We pull into the school parking lot and rehearse the do-nots.
“So Mommy has to meet with Nathan’s teacher, and what are the rules again? How does Mommy expect you to behave?”
And from the backseat, Andrew’s voice rises confidently: “No running. No screaming. No punching. And NO DILLY-DALLYING.”
* * * * *
Camille and I walk quickly to the subway station, Starbucks in hand. I spill some coffee on my jacket, and she smiles smugly, probably remembering the speech I’d given her on the way, that I wasn’t buying her hot chocolate this morning because every time I did, it ended up all over her shirt.
As we come down the stairs, an approaching train rumbles, and the brakes squeal. It is Sunday morning, and if we miss this train, we’ll wait at least five minutes for another.
“Quick! C’mon, sweetie. We can make this train.”
And I race ahead.
The doors gape open, and I hop on, Camille another 3 1/2 steps behind me.
I turn just as they begin to close. My arm reaches through the gap, and I throw my weight against the doors.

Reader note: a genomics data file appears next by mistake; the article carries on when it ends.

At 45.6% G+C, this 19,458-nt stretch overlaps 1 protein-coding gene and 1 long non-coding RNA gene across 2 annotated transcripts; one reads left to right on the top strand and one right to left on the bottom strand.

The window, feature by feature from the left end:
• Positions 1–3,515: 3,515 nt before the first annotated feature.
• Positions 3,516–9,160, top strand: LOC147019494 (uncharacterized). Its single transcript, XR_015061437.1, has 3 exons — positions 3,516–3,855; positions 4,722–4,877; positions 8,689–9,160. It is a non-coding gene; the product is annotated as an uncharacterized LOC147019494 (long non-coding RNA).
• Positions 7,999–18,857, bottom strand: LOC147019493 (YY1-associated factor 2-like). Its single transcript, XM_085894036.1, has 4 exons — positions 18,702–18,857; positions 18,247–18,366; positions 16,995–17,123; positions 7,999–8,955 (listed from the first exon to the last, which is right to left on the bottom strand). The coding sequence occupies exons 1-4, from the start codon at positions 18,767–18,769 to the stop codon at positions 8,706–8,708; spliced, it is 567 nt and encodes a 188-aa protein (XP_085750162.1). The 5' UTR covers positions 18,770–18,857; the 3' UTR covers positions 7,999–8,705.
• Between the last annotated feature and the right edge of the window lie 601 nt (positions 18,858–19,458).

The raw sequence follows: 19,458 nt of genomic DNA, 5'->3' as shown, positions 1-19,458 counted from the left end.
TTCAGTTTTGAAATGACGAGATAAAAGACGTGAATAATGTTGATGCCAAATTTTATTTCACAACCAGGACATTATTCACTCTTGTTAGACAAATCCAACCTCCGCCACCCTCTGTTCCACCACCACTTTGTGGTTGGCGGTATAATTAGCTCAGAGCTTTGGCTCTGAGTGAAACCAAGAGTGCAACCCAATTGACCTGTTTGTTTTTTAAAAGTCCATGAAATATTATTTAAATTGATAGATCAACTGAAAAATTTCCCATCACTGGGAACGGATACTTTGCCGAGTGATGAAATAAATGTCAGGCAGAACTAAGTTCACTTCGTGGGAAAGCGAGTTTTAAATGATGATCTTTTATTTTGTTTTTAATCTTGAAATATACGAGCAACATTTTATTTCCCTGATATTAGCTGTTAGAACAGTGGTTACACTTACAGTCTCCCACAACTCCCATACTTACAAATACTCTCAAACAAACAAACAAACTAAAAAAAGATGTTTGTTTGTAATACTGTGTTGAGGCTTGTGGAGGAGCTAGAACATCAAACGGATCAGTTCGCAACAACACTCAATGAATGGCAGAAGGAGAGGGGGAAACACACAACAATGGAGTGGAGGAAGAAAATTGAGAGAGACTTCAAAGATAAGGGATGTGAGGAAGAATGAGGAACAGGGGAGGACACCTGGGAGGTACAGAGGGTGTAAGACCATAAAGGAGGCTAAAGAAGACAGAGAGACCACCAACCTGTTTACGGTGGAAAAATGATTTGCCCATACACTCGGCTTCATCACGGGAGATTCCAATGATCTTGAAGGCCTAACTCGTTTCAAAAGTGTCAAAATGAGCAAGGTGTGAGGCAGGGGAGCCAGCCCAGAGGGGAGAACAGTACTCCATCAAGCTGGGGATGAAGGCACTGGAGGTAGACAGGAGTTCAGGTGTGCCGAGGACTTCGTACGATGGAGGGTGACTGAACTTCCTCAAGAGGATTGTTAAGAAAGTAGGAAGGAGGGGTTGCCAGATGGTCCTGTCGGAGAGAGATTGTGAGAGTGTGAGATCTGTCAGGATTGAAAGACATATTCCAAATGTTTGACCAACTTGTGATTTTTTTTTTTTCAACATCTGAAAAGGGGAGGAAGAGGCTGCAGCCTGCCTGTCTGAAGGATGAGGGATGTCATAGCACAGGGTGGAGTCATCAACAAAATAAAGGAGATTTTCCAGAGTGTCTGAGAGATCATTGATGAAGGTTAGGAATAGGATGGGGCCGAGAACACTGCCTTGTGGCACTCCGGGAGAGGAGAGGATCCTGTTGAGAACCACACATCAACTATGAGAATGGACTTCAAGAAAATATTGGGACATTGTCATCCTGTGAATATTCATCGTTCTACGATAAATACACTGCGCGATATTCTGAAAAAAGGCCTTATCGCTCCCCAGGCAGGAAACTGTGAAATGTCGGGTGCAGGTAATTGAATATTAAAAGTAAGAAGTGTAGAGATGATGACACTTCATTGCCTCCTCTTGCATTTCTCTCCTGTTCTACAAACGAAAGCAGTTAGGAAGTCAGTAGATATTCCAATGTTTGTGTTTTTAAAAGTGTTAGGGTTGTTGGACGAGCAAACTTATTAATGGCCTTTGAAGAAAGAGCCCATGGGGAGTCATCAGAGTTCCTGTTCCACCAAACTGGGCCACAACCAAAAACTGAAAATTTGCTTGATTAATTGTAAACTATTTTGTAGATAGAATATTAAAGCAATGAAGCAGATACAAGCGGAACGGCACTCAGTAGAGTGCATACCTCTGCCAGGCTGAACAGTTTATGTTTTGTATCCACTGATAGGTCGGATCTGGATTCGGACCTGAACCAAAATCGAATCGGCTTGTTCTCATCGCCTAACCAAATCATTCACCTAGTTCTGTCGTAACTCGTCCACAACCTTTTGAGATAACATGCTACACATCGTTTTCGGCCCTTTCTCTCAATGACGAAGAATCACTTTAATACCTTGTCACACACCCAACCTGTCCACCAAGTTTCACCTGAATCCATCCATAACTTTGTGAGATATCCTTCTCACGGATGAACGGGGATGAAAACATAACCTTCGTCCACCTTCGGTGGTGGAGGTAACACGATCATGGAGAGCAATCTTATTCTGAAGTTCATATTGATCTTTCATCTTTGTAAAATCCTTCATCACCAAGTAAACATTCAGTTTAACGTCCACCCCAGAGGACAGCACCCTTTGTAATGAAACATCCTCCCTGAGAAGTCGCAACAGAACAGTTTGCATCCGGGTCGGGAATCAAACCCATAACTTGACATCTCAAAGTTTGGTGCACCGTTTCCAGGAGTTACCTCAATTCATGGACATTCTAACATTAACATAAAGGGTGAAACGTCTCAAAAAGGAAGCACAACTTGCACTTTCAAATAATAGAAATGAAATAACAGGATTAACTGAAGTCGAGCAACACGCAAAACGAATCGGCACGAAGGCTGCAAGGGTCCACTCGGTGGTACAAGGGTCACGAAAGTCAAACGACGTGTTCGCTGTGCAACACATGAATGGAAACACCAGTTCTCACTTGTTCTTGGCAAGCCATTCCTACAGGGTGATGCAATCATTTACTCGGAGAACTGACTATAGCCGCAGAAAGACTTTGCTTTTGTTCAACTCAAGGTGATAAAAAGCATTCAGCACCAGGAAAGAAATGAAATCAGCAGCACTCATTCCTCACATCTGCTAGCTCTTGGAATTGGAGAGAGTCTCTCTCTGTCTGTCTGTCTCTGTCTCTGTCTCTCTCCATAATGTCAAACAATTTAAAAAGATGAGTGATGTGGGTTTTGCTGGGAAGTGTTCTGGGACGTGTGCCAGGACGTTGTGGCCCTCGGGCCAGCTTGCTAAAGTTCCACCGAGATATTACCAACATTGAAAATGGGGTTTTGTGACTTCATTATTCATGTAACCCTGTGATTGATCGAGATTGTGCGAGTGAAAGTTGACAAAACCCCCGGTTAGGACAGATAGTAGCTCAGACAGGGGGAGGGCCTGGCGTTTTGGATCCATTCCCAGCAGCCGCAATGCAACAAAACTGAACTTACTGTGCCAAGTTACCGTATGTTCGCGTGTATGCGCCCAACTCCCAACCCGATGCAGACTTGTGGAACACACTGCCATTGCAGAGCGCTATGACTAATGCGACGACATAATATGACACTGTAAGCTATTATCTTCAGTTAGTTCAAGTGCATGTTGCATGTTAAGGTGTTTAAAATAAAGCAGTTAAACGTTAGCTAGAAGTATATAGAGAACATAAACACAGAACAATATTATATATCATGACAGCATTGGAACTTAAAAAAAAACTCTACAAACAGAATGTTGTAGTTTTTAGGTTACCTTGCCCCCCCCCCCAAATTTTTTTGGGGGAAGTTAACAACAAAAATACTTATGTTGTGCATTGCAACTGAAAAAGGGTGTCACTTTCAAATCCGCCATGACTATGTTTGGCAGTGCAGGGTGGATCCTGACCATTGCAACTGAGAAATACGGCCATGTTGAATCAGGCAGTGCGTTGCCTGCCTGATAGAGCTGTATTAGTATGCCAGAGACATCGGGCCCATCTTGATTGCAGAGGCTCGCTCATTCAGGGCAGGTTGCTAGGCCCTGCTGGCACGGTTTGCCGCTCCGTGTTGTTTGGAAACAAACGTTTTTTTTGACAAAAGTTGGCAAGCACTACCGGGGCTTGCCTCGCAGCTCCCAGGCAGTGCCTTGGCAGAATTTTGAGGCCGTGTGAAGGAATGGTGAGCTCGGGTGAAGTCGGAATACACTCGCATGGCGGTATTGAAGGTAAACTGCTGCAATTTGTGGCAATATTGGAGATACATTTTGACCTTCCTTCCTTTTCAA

But they don’t budge.
Five inches of opening, too small for either of us. We’re moments away from losing our grip, seconds from when that train will lurch forward and leave a little girl of 7 alone in an empty subway station.
It is that still, silent moment of panic, when the possibilities are too terrifying to consider.
And then he jumps from his seat, the man with strong hands, and forces the doors open. I yank Camille inside the train, and she tumbles into my arms. I hug her breathlessly.”
“I am so sorry,” I whisper, as we collapse into a seat. “We should have waited for the next one.”
* * * * *